Anti-Bribery Policy

July 2016

Sambro International LTD

SAMBRO International Limited (the “Company”) is committed to conducting its business affairs so as to ensure that it does not engage in or facilitate any form of corruption. At SAMBRO it is our policy to conduct our business in an open, honest and transparent way. We do not condone the use of corrupt practices or acts of bribery to obtain an unfair advantage. We must always adhere to the highest ethical standards.

A bribe is defined as “a financial or other advantage offered or requested with the intention of inducing or rewarding mproper performance of a relevant function or activity”. It also applies where you “know or believe that acceptance would constitute improper performance of a function or activity”. We define corruption as the abuse of power, authority, or position in return for some personal advantage.

 The aim of this policy is to: Outline the expected standards of behaviour in relation to bribery and corruption.
● Provide guidance on the giving and receiving of gifts and hospitality.
● Provide guidance on how to report suspected bribery, corruption or suspect behaviour.

GUIDELINES
1. Standards of Behaviour
You should never:
● Offer or pay bribes
● Solicit or receive bribes
● Make payments to or offer gifts to any public official in order to obtain a business advantage

For your reference, a bribe is where someone offers, gives or agrees to give to another person any gift or value of any kind as an inducement or reward for doing something improperly or not doing something properly.

This policy cannot cover every possible situation that may arise when conducting business activities around the world. Each employee must use common sense in identifying activity that may violate this policy. The policy is intended to help you make the right choices when you are called upon to do so. However, when in doubt guidance can be sought from the Company Directors and HR.

2. Hospitality and Gifts
Gifts and hospitality come in many different guises and this policy is not able to provide an exhaustive list, however as a guide, it refers to gifts such as monetary payments, presents, and hospitality such as meals, hotels and travel, and invitations to events. Bona fide hospitality and promotional, or other business expenditure which seeks to improve the image of a commercial organisation, better to present products and services, or establish cordial relations, is recognised as an established and important part of doing business and it is not the intention of the Act to criminalise such behaviour.

What is allowed?
Offering or receiving hospitality and entertainment from third parties is allowed under this policy provided that, it is appropriate and reasonable in the circumstances and the purpose is to:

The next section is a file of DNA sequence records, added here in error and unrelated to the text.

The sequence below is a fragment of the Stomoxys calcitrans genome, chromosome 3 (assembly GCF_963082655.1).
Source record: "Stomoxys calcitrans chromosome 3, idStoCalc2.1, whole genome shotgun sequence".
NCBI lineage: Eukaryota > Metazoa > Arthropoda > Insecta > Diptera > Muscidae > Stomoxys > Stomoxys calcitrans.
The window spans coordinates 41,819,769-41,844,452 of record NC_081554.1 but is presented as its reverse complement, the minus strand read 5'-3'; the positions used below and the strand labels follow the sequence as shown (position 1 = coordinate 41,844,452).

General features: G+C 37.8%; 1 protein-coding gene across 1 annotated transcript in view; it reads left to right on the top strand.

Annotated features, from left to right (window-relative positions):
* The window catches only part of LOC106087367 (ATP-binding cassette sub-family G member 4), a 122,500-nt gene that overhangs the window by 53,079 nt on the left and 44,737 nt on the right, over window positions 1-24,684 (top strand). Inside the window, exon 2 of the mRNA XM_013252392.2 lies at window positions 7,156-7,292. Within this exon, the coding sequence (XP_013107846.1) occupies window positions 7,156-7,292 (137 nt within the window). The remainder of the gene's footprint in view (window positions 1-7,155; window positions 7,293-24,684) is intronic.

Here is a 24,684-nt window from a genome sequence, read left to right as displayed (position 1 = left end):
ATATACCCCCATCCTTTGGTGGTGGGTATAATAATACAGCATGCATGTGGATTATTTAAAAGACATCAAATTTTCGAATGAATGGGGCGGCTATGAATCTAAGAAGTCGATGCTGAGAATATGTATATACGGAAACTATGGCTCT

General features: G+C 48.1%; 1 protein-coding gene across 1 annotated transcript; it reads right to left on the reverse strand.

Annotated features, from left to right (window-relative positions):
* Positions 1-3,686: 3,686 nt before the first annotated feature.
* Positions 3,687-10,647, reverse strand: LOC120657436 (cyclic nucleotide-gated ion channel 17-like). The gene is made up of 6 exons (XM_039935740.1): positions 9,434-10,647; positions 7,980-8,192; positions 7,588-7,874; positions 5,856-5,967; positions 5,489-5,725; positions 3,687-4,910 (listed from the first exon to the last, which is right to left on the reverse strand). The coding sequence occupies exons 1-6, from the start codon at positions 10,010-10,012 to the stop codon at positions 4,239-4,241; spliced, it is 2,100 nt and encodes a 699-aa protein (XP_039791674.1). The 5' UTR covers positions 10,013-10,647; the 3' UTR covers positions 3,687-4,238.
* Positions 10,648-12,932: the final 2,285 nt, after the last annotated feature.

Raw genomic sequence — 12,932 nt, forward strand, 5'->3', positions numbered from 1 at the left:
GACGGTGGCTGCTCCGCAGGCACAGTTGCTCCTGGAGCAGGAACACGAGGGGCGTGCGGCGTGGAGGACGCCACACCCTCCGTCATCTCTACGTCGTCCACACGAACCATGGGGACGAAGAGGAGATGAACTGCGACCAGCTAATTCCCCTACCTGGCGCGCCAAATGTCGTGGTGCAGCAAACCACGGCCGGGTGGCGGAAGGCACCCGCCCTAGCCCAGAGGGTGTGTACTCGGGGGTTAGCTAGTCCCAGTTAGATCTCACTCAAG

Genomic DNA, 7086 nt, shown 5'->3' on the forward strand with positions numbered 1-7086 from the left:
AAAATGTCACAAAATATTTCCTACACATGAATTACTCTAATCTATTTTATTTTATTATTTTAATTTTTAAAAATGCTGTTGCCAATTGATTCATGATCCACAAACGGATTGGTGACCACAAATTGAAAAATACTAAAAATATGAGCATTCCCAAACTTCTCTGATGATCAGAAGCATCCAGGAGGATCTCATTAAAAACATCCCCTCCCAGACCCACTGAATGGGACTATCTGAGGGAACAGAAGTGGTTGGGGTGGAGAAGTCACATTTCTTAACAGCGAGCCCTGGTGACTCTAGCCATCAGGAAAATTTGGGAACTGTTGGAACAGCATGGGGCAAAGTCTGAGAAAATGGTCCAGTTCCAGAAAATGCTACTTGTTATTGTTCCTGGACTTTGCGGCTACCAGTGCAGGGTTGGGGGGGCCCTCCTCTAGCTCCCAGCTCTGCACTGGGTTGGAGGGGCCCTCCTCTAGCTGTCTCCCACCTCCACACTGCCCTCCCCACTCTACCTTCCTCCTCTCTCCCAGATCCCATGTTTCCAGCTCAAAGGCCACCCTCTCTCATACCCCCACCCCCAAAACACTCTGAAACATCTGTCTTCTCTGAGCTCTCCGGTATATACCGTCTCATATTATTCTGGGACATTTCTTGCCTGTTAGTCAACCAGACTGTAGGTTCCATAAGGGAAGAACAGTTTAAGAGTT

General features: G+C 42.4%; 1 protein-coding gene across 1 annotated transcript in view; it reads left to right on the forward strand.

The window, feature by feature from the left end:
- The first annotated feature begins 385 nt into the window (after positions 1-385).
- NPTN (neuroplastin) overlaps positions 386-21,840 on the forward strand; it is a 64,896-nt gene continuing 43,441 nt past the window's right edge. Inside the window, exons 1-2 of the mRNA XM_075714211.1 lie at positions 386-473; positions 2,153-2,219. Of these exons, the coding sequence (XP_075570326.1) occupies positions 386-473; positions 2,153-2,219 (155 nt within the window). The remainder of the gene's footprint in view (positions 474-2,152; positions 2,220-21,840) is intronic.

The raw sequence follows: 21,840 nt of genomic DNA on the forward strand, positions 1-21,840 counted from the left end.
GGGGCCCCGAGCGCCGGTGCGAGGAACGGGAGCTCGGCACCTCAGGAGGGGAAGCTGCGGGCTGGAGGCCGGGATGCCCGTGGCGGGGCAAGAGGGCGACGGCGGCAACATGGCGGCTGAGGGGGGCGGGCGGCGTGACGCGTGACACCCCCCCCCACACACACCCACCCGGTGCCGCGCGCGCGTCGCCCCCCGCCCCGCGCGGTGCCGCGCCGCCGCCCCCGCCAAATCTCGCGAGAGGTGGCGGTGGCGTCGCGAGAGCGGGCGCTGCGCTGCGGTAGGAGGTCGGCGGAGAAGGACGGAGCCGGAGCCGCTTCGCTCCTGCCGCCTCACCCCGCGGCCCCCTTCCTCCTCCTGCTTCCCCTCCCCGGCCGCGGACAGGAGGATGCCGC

● build or maintain business relationships 
● enhance or maintain the Company’s reputation 
● help market the Company’s products and services more effectively.

You may also give and accept gifts, but only if you observe the following conditions: 
● you have your manager’s prior approval in every case 
● you are not giving or receiving the gift in a bid to influence a business decision 
● you are not giving or receiving the gift as a reward for new business or retaining existing business 
● you are not giving or receiving the gift in return for any other benefits or favours 
● you are giving the gift on behalf of the Company and not in your own name 
● you are not giving cash or any kind of cash equivalent, such as vouchers 
● your gift is appropriate for the context — e.g., a small gift offered at Christmas 
● your gift is not given in secret 
● your action complies with local laws.

You can reimburse a third party for business-related expenses — the costs of attending a meeting, for example — and you can also accept a third party’s offer to pay your expenses. Although this does not normally constitute bribery, any payment made or received that exceeds reasonable or genuine business expenses is not acceptable. An example would be payment for an extended stay in a hotel before or after business had been concluded.

However, employees should comply with the following:
Never accept, or give gifts of money. Generally, gifts are not to be accepted from suppliers by individuals, other than small items such as umbrellas, pens and diaries that carry a company logo. All suppliers should be informed of our policy and they should know that any gifts received, say at Christmas, will be used in a raffle for charity and not go to any individual.